Community participation has always been about needs and identity. In the past, the continuity of the US diaspora has benefited from a simpler life and the magnetism of the Armenian family. The needs of the first few generations were satisfied by a community infrastructure that was focused on satisfying social, educational and religious identity. The needs were a result of the family values that nurtured the ethnic and religious identity of Armenians in this country. Convincing, motivating and inspiring to remain within the community were less of an issue. In today’s world, our reality has changed. Participation is still an individual function of needs and identity, but those needs and identity may not include the Armenian community. The impact of assimilation, secularism and lifestyle has raised the bar for how to keep the flock intact. While our communities offer a sincere, traditional and loving structure through a variety of institutions, we must acknowledge that the “traditional” approach is appealing to fewer individuals. While the astute thinking and enthusiasm of the new generation are inspiring, the numbers are down.
An honest discussion would reveal that participation is lower even as the branches of the tree expand. It is not good enough to simply stay within the walls of our community and “do our best.” This is not meant to insult the hundreds of dedicated individuals that are part of the investment that enables the community to function. The issue is more strategic and brings vision, or lack thereof, into question. With the future of something we all cherish at stake, there should be no fear of being fully transparent. Whenever these topics are discussed, it seems the focus becomes who is responsible for the decline. This only builds walls. Our “communities” are really the aggregation of various institutions and organizations. In an earlier column, I advocated for community participants to think a bit less about the organizations they are affiliated with and more about the community as whole. For example, our leaders should review our offerings from the perspective of those who could potentially be involved. Let’s think about the families who have one parent who is not Armenian, families with single parents or families that are caught in the “overload” cycle. The decision to participate is still based on needs and identity, but if the community is not satisfying their current needs because a connection has not been made, then we will limit ourselves to a fraction of the potential. Some of the dialogue that has been experienced becomes a debate over “tradition” versus “innovation.”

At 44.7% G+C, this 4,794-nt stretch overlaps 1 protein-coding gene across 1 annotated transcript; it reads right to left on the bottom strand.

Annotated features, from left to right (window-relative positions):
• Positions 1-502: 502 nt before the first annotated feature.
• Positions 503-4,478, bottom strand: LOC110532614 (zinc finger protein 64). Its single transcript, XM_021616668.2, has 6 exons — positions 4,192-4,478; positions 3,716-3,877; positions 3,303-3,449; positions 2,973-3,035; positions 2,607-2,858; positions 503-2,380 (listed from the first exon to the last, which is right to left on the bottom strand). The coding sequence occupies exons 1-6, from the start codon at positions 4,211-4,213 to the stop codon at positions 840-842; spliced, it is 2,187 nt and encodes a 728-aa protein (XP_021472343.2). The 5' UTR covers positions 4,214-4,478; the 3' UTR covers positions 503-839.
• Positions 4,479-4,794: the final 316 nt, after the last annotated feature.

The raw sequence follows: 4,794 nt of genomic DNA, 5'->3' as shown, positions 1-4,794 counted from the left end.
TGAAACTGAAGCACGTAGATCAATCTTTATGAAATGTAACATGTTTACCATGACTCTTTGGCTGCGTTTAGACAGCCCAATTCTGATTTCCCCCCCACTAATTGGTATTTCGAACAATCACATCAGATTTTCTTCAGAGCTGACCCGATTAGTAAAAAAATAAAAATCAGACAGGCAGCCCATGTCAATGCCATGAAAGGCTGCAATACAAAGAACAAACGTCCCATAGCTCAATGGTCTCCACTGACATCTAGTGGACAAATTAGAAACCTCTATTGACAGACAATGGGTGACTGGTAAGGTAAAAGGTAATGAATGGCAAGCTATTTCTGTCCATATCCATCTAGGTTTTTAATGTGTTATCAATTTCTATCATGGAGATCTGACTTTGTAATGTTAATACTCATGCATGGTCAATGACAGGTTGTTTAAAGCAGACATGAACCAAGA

We need to keep in mind that the history of the Armenians has been one of survival by adaptation. Understanding what we need to retain for our identity and what can be altered without impacting the mission is a critical area to explore. I heard an interesting idea relative to the language issue of the Armenian church. Instead of the endless Armenian versus English argument, it was suggested that we offer the badarak in a modern dialect so that the knowledge of our mother tongue will increase. A transliteration of the badarak on mounted flat panels in the sanctuary combined with modern Armenian would offer some interesting options. Perfect? By no means, but we need innovation for an increasingly diverse population. Some churches offer traditional services in one parish and services geared towards the local needs in others. In large communities, this could be done where there are several churches. Even in the smaller communities, there could be alternating weeks to meet needs. The goal should not be to keep the lights on with whoever finds identity with our offerings, but rather to gather the “dispersed” flock under the extended umbrella of an innovative diaspora. There is a major difference in thinking and practice with these alternatives. We should not fear change. We should fear decline.